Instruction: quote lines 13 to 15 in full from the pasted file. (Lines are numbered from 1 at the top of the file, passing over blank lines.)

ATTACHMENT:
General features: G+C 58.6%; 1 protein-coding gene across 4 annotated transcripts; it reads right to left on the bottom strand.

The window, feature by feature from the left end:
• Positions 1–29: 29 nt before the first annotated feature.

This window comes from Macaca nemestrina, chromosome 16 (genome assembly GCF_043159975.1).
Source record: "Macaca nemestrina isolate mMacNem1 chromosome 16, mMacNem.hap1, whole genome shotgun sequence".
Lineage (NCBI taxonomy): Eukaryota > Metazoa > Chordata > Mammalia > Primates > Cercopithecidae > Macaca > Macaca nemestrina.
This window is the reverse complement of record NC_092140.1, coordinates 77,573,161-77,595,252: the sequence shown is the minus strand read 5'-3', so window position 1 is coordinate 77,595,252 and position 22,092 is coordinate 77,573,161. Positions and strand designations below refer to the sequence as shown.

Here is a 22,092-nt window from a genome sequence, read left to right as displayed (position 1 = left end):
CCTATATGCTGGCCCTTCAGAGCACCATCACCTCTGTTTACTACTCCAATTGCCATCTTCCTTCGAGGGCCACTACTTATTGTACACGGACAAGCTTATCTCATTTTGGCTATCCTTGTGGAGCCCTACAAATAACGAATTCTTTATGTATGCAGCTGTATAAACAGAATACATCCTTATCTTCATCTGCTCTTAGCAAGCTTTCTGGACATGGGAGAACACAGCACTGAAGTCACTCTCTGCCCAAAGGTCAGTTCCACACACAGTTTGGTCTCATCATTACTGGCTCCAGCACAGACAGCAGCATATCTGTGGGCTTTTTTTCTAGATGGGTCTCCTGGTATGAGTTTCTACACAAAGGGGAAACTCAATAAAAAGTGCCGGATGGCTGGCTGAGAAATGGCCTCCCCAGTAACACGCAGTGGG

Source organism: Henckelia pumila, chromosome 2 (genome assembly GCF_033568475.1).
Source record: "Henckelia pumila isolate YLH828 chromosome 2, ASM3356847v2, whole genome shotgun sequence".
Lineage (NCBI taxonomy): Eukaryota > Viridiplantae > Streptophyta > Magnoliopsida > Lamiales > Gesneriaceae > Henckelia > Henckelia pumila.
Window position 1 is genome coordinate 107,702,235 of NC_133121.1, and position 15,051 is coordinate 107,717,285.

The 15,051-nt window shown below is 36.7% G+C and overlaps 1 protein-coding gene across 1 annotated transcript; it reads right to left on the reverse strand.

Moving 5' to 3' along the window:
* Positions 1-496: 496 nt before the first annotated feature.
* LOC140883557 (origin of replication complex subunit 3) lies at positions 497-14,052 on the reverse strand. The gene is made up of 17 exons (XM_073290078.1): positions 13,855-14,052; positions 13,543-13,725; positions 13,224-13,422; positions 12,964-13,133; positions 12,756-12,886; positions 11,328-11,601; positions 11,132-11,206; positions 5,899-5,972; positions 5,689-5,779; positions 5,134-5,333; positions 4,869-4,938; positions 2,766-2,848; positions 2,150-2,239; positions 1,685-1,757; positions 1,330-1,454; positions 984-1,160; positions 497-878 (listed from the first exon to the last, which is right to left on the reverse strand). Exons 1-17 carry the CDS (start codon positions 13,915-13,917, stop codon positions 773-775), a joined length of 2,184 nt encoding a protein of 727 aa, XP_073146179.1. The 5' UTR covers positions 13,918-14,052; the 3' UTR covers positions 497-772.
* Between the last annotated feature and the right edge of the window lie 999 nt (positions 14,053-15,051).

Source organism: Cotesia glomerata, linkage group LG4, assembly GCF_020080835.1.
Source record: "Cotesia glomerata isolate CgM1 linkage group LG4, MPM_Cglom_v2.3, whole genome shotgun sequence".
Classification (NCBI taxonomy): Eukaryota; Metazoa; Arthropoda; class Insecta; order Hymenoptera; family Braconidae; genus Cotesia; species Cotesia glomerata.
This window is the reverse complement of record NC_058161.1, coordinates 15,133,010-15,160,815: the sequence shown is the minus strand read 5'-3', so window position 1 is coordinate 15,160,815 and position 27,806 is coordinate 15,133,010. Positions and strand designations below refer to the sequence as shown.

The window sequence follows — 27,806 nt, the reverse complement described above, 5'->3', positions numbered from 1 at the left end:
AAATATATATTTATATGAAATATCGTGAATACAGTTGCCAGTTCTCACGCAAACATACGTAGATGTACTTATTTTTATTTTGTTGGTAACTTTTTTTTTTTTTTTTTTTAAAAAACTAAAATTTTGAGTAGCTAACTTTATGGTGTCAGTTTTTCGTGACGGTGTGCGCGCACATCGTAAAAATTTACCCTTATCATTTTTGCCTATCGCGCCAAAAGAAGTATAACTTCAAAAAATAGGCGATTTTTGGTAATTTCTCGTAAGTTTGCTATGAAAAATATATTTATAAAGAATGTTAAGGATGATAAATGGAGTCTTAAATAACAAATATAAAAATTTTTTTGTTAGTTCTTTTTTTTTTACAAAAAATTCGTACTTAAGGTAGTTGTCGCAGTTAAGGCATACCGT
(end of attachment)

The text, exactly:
Window position 1 is genome coordinate 107,702,235 of NC_133121.1, and position 15,051 is coordinate 107,717,285.

The 15,051-nt window shown below is 36.7% G+C and overlaps 1 protein-coding gene across 1 annotated transcript; it reads right to left on the reverse strand.

Moving 5' to 3' along the window: